United States and American History: 1843

About the history of the United States in 1843, the status of Rregon county, John Quincey Adams returns to Congress, an experimental telegraph line is funded.


--Congress appropriated $30,000 for an experimental telegraph line from Washington to Baltimore.

Jan. 1 Total school expenses for the city of Chicago for the year ending January 1, 1834, were $3,874.34.

Feb. 4 John Quincy Adams, who was returned to Congress after his term as President, in a speech to the House of Representatives said: "If slavery must go by blood and war, let war come."

Feb. 28 Salary of Special or traveling post-office agents was limited to $1,000 a year by amendment in the Senate. An allowance of $2 per day for traveling expenses was also accorded them.

Mar. Marcus Whitman, 40-year-old doctor and missionary, who had moved to Oregon country in 1836, returned East to report to his church and to seek answers to rumors that the Oregon country would be abandoned. Secretary of State Webster--who years before had asked, "What do we want with ... this region of savages and wild beasts, of deserts and shifting sand and whirlwinds of dust, of cactus and prairie dogs?"--was not encouraging. President Tyler, however, assured Whitman that the territory, which encompassed land from Mexican California to Alaska, would not be abandoned.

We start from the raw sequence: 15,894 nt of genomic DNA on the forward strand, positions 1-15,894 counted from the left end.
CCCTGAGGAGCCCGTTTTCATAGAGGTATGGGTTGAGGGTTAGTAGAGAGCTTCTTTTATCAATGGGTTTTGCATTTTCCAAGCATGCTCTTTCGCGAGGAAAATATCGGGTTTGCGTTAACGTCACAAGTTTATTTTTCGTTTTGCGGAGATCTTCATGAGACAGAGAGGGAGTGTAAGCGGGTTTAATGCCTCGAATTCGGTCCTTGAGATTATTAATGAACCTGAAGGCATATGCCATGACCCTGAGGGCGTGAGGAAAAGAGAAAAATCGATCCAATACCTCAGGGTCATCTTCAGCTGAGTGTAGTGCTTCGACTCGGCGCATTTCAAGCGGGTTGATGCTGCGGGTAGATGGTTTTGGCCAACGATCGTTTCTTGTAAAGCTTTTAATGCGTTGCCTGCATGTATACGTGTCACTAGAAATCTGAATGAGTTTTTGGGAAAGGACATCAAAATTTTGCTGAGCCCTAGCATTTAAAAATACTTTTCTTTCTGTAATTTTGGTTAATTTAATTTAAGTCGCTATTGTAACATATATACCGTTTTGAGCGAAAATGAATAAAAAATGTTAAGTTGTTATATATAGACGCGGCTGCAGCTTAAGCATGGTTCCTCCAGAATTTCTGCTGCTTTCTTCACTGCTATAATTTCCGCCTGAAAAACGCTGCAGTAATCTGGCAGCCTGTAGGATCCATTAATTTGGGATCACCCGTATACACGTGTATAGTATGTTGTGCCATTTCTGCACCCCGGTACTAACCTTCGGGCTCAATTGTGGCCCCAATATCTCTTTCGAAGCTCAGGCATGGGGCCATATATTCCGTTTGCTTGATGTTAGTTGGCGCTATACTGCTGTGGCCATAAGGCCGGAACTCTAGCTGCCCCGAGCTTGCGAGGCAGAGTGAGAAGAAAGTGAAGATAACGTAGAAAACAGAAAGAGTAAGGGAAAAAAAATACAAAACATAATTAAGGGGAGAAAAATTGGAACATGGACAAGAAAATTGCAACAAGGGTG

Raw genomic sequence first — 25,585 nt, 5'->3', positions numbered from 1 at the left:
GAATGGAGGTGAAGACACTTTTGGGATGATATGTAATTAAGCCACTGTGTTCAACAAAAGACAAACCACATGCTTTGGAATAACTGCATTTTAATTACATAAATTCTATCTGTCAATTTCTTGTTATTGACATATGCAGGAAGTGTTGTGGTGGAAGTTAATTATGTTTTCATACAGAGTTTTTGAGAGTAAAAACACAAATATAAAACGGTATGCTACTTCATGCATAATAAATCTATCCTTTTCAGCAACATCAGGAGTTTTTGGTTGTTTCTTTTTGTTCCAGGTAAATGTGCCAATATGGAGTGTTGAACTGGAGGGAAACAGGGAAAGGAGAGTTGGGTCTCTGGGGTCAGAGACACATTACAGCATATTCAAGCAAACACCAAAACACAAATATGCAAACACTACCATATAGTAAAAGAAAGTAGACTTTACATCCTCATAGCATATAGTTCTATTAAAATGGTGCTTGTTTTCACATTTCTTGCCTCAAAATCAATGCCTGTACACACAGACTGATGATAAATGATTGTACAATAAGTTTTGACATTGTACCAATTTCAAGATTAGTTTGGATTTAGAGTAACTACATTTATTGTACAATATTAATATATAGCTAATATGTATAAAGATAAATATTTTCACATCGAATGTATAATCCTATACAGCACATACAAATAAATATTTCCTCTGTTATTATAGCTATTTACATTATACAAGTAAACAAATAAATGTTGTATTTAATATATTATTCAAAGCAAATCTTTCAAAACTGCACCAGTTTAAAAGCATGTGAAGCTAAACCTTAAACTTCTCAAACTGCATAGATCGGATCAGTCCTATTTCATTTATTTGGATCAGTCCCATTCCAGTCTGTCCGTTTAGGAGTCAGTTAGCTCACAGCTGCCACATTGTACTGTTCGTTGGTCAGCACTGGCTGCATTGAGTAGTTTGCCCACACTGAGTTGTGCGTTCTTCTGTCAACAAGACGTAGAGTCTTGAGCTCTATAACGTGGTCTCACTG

Mar. A Troy, O., man was fined $10 for kissing a married lady.

Mar. 10 The Virginia Court of Appeals, contrary to other recent decisions, ruled that aliens could lawfully enlist in the Army.

Apr. 5 Chicago Express carried an ad for "operations on teeth done in superior style ... causing the least possible pain." A footnote to the ad indicated that advice was given gratis.

May 29 Another Fremont expedition. This expedition was to Oregon, but it also provided corrections of errors concerning the geography of California.

Aug. Wisconsin Territory had 12 newspapers. Oct. 11 The Chicago Democrat complained about the inexcusable state of affairs caused by the mail contractors.

Nov. A gentleman from Abbeville, S.C., refused a challenge to a duel, and was given a barbecue by his approving neighbors.

Nov. "What next?" was the comment in the Chicago Democrat on the news report that Rochester, N.Y., journeymen coopers resolved not to make any more flour barrels for less than 15 apiece.

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